Tuesday, July 28, 2015

Profiling Lua Nsume Davis, #babishai2015shortlist from Cameroon


  22-year-old Lua Nsume Davis was born to Cameroonian and Canadian parents in South Florida. Currently attaining her bachelors in psychology, she plans to eventually receive her PHD in Industrial and Organizational Psychology with research interests in gender, race, sexuality, and disability based workplace marginalization.
Upon her first communion with a pencil, Lua fell in love with how words could transcribe feelings. Although she had the courage of a mouse, this gave her the liberty to speak up. From age 5 to 16, she entered and placed in many local poetry and prose competitions. And after a long hiatus from writing, she has fallen in love again.
My hair Is. is a tribute to African identity in America. It exemplifies how the sole act of displaying ones African Hair, in the myriad of styles it backs, is an act of solidarity.  It is the hair of people who have done great things with little recognition, and she is glad that it connects her to Africa in ways deeper than blood. She believes that wearing her hair proudly combats the same Eurocentric beauty standards that have suppressed people of color. 

Her shortlisted poem is below.
    My Hair Is     By Lua Davis (Cameroon)
                                           My hair is loud!
                Like the ricochet of voices rumbling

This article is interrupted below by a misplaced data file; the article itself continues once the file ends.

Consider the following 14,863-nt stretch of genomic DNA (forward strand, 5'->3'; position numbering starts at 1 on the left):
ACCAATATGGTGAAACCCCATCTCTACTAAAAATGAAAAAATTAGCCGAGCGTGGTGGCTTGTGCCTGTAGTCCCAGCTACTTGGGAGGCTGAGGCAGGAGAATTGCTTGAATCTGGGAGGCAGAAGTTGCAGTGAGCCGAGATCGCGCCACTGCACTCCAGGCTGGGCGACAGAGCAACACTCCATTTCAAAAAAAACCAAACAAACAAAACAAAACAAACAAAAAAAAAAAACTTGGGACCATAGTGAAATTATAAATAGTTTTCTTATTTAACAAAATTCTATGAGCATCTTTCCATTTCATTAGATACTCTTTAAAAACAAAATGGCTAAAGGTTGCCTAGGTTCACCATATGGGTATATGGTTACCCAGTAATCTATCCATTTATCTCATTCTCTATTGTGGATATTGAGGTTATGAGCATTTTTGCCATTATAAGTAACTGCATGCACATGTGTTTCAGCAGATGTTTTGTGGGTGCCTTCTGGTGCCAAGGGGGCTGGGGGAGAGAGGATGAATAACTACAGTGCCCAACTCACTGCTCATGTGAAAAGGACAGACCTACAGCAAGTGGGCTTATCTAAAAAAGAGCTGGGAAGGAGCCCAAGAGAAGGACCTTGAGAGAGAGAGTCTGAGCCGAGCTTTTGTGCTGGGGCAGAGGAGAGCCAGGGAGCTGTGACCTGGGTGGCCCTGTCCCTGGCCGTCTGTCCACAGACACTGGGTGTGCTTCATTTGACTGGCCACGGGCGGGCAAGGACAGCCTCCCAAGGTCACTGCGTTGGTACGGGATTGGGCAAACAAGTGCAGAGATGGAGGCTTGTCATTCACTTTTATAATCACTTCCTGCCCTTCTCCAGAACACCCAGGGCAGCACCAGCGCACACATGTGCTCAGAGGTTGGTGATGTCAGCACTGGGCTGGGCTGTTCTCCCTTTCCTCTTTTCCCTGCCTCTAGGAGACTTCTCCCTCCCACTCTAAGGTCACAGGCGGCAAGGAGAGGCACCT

down the streets of Washington, D.C.                                 ,,
              during the march of 1963. It yells: “Here I am! Here I am!” Even in silence.
          My hair is triumphant. Like the exultant echo of my mother’s footsteps as
         she glided across that stage to embrace the diploma of a first generation
       graduate. It dances to the discord of discrimination, never forgetting that
      a symphony is only made with patient persistence. My hair isresilient. Like
      the Cameroonian women of my family who toiled selling granuts &palm oil
      on the red-clay-soil roadside to ensure that their brothers received education:
      women who, despite being regarded 2nd, still moved mountains for themselves
    and their kin. It revolutionarily recoils at the oppositional pull of adversity in order        to
    revisit the importance of its roots. My hair is poetic. Like songs loftily uplifted bymy
    Bakossi people to heaven during prayer. Each strand is the stanza of a love poem to
                 God. My hair is proud. Like the coalition of kings and queens crowned with the
         curls of their           ancestors---whose hair continues to bloom in spite of
    the cumbrances of oppression. It blossoms
    in common accord with allied heritage
    preservation. My hair is intricate. Like
    the diverse cloths that kiss the skin
    of my African brothers and sisters.
    It harbors clusters of contrasting
    curl patterns: each beautiful in
    its textured diversity. My hair
    is a thank you note to the soil
    from which we leapt, to sun--
    kissed mothers plaiting their
    childrens’ ulotrichous locks,
    to the men and women
    with raised voices and
    elevated signs, protest-
    ing in Ferguson, MO,
    to the parents who
    tell their dark-skin
    babies, “You are
    more than the
    world says
    you are.”
    My hair
Our Poetry festival takes place from 26 to 28 August at The Uganda Museum. We'll be launching Poetry on The Mountain, an excursion of poetry on one of Uganda's mountain ranges and Boda Boda Anthem, the Kampala Poetry Anthology.

The winner will be announced on Friday 28 August at The Uganda Museum main hall.
Contact: bnpoetryaward@bnpoetryaward.co.ug
Tel:   +256 751 703226
Twiter @BNPoetryAward

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